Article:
Cyber safety is one of the key pillars of Telstra’s Digital Inclusion strategy. We want to ensure our customers are equipped with the confidence, knowledge and skills to have a positive experience in the digital world.

Telstra commissioned the University of Western Sydney to write a report exploring the unique behaviours and risks that face children, young people, adults, seniors and parents in their online engagements. The report identifies the most effective cyber safety strategies to specifically address each age cohort. We hope Addressing the cyber safety challenge: from risk to resilience contributes to the broader, community-wide discussion on cyber safety.

Here, lead author Amanda Third, discusses one of the key themes of the report – the importance of digital literacy to cyber safety.

Australians are amongst the earliest adopters of technology globally; we’re a nation that is primed to take full advantage of the benefits of connectivity provided we have the digital literacy skills to do so.

Digital literacy means having the skills and knowledge to confidently access, understand and participate in the digital world. Having the technical skills to navigate the online world is important – but so is understanding how the online world works, what happens to information online, what are online social norms, and what it means to connect.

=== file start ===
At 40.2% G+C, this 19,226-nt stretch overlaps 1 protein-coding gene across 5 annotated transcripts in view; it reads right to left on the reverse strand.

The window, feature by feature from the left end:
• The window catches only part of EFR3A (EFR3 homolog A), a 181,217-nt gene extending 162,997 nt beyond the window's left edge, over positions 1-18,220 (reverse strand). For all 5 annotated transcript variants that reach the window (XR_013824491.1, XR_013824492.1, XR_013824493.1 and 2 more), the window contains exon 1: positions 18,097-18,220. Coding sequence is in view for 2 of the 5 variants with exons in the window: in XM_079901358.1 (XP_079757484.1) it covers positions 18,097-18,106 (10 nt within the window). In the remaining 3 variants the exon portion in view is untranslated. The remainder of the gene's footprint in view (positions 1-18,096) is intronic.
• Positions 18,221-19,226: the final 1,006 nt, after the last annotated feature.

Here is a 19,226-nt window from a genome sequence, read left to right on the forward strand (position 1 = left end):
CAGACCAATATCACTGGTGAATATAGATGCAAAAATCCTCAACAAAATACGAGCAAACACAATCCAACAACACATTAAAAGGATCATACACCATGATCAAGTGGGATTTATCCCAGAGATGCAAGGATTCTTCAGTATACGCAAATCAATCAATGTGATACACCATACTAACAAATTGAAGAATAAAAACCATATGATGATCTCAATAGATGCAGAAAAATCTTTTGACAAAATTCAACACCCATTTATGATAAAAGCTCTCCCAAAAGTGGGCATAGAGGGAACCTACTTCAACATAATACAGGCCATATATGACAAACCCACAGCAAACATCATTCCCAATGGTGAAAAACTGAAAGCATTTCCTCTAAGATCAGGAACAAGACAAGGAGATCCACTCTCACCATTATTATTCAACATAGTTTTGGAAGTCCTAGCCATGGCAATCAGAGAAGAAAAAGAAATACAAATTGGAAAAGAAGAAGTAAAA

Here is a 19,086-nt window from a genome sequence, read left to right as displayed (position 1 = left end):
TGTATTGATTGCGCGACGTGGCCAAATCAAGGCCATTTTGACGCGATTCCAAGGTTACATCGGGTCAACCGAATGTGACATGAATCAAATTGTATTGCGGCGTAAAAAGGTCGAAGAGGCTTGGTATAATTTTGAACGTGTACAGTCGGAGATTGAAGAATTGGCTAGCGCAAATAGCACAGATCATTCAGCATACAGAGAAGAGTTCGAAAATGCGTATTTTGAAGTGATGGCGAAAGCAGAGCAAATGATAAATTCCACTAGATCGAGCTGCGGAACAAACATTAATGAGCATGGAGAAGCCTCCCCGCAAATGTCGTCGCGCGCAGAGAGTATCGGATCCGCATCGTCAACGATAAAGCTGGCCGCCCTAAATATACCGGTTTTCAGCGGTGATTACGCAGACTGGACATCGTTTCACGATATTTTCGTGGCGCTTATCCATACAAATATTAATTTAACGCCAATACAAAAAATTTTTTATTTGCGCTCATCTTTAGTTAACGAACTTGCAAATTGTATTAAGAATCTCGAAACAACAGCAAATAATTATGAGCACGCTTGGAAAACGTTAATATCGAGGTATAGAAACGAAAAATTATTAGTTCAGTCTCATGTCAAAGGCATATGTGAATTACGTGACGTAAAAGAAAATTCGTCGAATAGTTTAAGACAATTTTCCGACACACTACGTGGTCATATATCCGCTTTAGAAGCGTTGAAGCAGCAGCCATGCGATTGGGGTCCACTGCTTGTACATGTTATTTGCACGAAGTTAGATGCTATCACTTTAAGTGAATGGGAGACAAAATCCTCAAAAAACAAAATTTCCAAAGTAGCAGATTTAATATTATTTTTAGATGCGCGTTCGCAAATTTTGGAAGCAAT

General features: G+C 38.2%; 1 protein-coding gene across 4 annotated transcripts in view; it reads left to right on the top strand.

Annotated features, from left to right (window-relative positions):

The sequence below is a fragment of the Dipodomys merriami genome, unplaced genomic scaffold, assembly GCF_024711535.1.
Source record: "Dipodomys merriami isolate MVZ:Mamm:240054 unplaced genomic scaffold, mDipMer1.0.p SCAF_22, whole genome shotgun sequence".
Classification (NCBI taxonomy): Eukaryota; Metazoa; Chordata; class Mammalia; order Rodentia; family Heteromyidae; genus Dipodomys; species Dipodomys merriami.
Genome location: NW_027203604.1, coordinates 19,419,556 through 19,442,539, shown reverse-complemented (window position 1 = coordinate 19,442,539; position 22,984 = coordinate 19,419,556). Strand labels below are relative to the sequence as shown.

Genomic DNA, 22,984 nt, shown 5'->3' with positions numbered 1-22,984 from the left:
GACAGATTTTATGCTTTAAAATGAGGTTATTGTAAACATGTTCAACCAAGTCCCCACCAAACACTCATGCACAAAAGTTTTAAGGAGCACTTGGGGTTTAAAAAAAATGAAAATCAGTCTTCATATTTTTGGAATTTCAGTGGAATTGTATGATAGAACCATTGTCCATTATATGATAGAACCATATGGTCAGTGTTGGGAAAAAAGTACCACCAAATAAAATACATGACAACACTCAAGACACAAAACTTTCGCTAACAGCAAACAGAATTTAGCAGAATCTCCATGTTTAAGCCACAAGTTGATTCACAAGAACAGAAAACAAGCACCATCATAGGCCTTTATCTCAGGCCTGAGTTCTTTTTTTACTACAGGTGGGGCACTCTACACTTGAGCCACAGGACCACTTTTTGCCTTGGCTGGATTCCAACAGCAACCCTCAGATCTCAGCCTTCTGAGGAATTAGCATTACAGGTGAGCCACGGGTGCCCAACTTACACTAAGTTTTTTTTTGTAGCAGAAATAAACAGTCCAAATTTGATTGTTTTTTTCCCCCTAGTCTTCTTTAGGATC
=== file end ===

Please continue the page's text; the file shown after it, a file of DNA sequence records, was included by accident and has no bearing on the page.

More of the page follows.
How do we ensure that we can all access the benefits of connectivity, while minimising the risks?

Digital literacy guides our decisions – how we connect and how we make sense of the vast volume of information available online. In short, digital literacy enables us to maximize the benefits of being online, while being alert, and responsive, to the inevitable risks of the online world. Because of this, we need to be attentive to the ways that we foster digital literacy across the population, particularly with two key groups: parents and seniors.

While cyber safety education in Australia is helping to keep children safe online, evidence shows that, to promote the safety of our kids further, it’s now time to put the focus on the adults in their lives. This is because many adults are not confident enough about their skills to feel like they can help their kids make the best use of technology. By promoting parents’ digital literacy – helping them to understand how and why their children use technology – we can better support parents to guide their children’s online interactions.

Seniors are coming online at an increasing rate to access information and services, and stay in touch with loved ones. But limited digital literacy among seniors can potentially expose them to risks. For example, phishing scams can prey upon the gaps in seniors’ knowledge about the internet, mimicking official communications of banks and other institutions to elicit financial information. Given that seniors stand to benefit significantly from online engagement, it’s imperative that we boost their digital literacy so they can evaluate the quality and reliability of what they come across online, and engage safely and confidently.

The age of connectivity offers us a wide range of social, cultural and economic advantages. To capitalize on these opportunities, we need to build trust and confidence by targeting the digital literacy of key populations.